The rudder is what's known as an 'inverted gull-wing' and came as standard from the Kiwi package and there have been no discernible changes to the hull form from the original 'Te Aihe' design as per the Protocol. The bowsprit, originally intended in AC36 to carry large reaching sails in very light winds but deemed useless as the boats sail so fast that the apparent wind shifts forward, is now a camera station measuring ride-height as well as housing the obligatory wind vane and deck-level weather instrumentation. For the new boats, there will be no bowsprit.

Inside the dual cockpits, you can see the grinding pedestals and winches - both of which will be done away with in the next generation boats in favour of cyclors and tackle systems along with running backstays - but where the big learning for the Swiss will be, is in the systems integration that they are plugging into BoatZero. Camera screens with highly bespoke software dot around the helmsman's steering position offering vital flight information and sail trim data as well as more traditional data such as speed, heading, course and race data. To witness the launch of an AC75 is to see it descended upon by programmers after the boat splashes, checking through the electronics. Immediately four or five shore crew are plugged into the boat's mainframe whilst crew disappear below to perform checks on the foil cant system and run through all of the electronics that the boat deploys to both sail and capture data.

After a brief (and planned) one week's holiday for the team at the end of August, mainly to allow for team members to complete their packing as they are moving en masse to Barcelona full-time from now, the Alinghi Red Bull Racing Team came back with the full intention of getting sailing and being the first AC75 flying along the Barcelona shoreline. Another couple of days of tow-testing ensued, this time with the rig up putting huge emphasis on foil control and the Cup world waited with bated breath to see the first raise of the double-skin mainsail. Again, the tow-testing was tentative in benign conditions with long swells amidst minimal surface breeze but the intensity had increased notably. With the rig in place, the pitching was amplified at relatively low speeds but by the evening of August 30th, notification was received that the first test sail was imminent.

Wednesday 31st August dawned, and the afternoon conditions were deemed light but good enough to hoist the sails and go displacement sailing for the first time. It's always a risk in the late afternoon in Barcelona as the heat of the day can give way quickly to changing conditions but the team splashed at 1.20pm and were ready to leave the port at 15.10.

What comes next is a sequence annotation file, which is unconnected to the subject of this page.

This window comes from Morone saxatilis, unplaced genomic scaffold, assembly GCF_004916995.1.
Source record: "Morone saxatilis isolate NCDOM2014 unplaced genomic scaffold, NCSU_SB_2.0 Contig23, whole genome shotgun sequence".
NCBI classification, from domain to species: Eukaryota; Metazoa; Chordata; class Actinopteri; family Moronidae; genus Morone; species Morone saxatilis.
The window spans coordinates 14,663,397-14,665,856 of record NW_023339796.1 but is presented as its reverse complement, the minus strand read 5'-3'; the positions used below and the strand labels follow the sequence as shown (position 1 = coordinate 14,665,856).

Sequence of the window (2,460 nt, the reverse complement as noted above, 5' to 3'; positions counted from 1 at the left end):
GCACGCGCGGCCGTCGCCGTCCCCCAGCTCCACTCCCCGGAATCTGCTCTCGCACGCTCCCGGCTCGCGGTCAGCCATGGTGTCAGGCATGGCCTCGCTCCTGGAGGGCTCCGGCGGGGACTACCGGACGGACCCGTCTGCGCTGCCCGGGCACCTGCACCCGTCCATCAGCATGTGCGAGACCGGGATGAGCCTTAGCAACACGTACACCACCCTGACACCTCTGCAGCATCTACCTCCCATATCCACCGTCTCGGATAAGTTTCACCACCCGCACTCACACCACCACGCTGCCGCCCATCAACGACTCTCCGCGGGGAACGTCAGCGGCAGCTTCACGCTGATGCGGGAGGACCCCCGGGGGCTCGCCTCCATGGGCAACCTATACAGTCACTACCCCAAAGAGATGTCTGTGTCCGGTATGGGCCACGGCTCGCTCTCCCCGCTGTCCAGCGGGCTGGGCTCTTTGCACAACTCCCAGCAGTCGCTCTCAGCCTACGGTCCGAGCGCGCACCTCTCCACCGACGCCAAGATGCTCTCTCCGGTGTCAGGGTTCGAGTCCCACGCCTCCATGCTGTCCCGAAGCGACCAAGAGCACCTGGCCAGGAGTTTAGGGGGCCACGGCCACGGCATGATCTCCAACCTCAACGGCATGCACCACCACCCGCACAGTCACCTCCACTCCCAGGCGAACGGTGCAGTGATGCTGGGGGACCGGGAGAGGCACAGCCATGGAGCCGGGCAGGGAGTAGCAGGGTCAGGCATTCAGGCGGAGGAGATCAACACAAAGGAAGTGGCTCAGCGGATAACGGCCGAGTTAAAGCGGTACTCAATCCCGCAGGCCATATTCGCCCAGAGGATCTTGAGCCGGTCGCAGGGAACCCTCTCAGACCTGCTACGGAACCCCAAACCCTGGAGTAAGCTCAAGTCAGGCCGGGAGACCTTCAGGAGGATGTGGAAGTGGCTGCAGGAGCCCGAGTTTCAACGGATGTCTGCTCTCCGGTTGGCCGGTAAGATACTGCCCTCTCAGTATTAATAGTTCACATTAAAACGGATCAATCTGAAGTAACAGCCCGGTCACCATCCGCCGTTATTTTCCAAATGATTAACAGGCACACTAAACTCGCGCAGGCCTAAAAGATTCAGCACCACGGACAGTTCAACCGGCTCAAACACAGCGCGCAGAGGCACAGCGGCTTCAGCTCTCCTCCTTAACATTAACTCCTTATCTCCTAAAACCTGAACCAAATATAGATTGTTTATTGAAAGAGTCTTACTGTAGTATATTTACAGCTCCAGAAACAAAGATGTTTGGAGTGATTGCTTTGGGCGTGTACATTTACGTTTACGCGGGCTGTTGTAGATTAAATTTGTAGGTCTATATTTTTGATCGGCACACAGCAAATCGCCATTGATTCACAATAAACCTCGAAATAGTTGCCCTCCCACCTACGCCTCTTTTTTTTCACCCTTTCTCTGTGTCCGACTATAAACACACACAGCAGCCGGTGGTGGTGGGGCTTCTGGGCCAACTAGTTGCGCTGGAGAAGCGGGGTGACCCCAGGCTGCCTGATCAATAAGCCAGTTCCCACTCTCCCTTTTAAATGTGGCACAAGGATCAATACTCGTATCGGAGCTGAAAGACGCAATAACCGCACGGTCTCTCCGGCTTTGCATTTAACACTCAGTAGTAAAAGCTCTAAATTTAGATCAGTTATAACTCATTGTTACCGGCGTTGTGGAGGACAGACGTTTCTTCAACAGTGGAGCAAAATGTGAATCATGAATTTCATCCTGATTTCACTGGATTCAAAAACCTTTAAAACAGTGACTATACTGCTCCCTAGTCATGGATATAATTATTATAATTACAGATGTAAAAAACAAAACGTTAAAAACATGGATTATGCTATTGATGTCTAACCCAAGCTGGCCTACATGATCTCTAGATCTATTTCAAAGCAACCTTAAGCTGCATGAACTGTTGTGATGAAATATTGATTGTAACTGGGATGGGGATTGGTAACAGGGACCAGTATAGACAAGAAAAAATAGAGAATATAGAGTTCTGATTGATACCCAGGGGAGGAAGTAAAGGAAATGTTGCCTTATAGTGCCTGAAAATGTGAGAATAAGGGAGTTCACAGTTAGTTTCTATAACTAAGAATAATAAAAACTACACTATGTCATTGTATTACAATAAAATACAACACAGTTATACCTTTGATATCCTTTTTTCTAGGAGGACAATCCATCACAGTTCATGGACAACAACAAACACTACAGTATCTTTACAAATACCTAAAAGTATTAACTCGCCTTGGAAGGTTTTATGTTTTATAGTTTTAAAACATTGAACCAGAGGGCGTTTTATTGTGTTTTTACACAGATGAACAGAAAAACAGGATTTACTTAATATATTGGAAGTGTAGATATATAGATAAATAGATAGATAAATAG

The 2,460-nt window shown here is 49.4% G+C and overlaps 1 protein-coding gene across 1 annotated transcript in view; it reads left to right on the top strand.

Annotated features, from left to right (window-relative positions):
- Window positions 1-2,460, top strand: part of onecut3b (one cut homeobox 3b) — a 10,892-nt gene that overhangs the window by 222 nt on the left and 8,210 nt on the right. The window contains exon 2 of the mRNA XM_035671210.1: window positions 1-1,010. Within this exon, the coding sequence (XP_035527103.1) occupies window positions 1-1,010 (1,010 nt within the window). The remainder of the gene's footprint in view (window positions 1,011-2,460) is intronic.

Once out into open waters, the double-skin mainsail was raised and pressed together but with a RIB alongside it was another two hours of adjustments and tuning before finally Alinghi Red Bull Racing could get sailing, albeit only in displacement mode, and the sailors could feel the boat for the first time. It was a desperately short sailing session - clocked at 15 minutes - with just two tacks as the clouds started to roll-in and the imminence of a serious rain squall was evident.

The RIB came alongside on the port side and with the mainsail lowered and still stowed on deck (a mainsail needs a crane to get it on and off an AC75), the slow (5knot) tow back to port began as the weather deteriorated rapidly with a switched offshore wind coming over the Barcelona City rising from the onshore 4-5knots of the day to a thundering squall of 35 knots plus. Temperatures dropped from 28 degrees to 25 and hailstones described as 'the size of oranges' started falling from the sky. This began developing into a serious situation and very quickly the towing arrangements became unsustainable as BoatZero 'bounced' heavily in the combination of wind and swell, lifting the connected RIB fixed amidships by the port foil and heeling aggressively to leeward.

The recon team on the water recorded damage to the port foil (most probably internally and caused by the RIB attached above) and pressure dents at the hull/deck join at the port aft quarter before the chase boat was released and a tow line set up from the mast base.

Unfortunately, and before the RIB could continue to tow from the bow, the first capsize ensued and BoatZero's mast rested on the surface throwing a couple of crew members into the water who were quickly recovered by the second chase boat. Multiple attempts were made to right the boat quickly amidst the heavy rain and squall with the remaining crew contained in the cockpits and resulted in the boat righting and then immediately being blow over again before the squall passed and she came upright for a final time.

The recon team observed that on the tow-in, BoatZero looked like it had taken on water owing to the fact that she was slightly submerged on the port side as she was towed ashore and there will be a thorough estimation now undertaken by the team to ascertain any damage to the electronics and mechatronics systems. The boat was docked in at 20.00 hours and craned out half an hour later - a 'tough day the office' as Alinghi Red Bull Racing later described it.

It is, however, a common sight in Barcelona in the late summer to see violent, short storm squalls such as this building up that can produce flash floods and horrendous conditions on the water. They come quickly either up from the Mediterranean or down from the hills and mountain ranges dotted around the outskirts of the city itself, which almost sits in a bowl, and are prevalent in late August and very early September before more consistency builds into the weather pattern. This was a violent offshore storm and a chastening moment for the superb team on Alinghi Red Bull Racing.

In essence the purpose of BoatZero is to start working as a team, as well as getting to actually sail an AC75 purposefully and provide a base-line of data. It's a vital step on a very steep learning curve and with the introduction of Dean Barker from New Zealand and Pietro Sibello from Italy in their official capacity as 'ARBR Sailing Team Advisors', their vast Cup experience will be invaluable in getting Alinghi Red Bull Racing up and flying again in short order. It's very early days in this particular Cup campaign and way too early for any conclusions to be drawn other than the scale of the task they are undertaking to attempt to win the America's Cup.

The bull will be back for sure...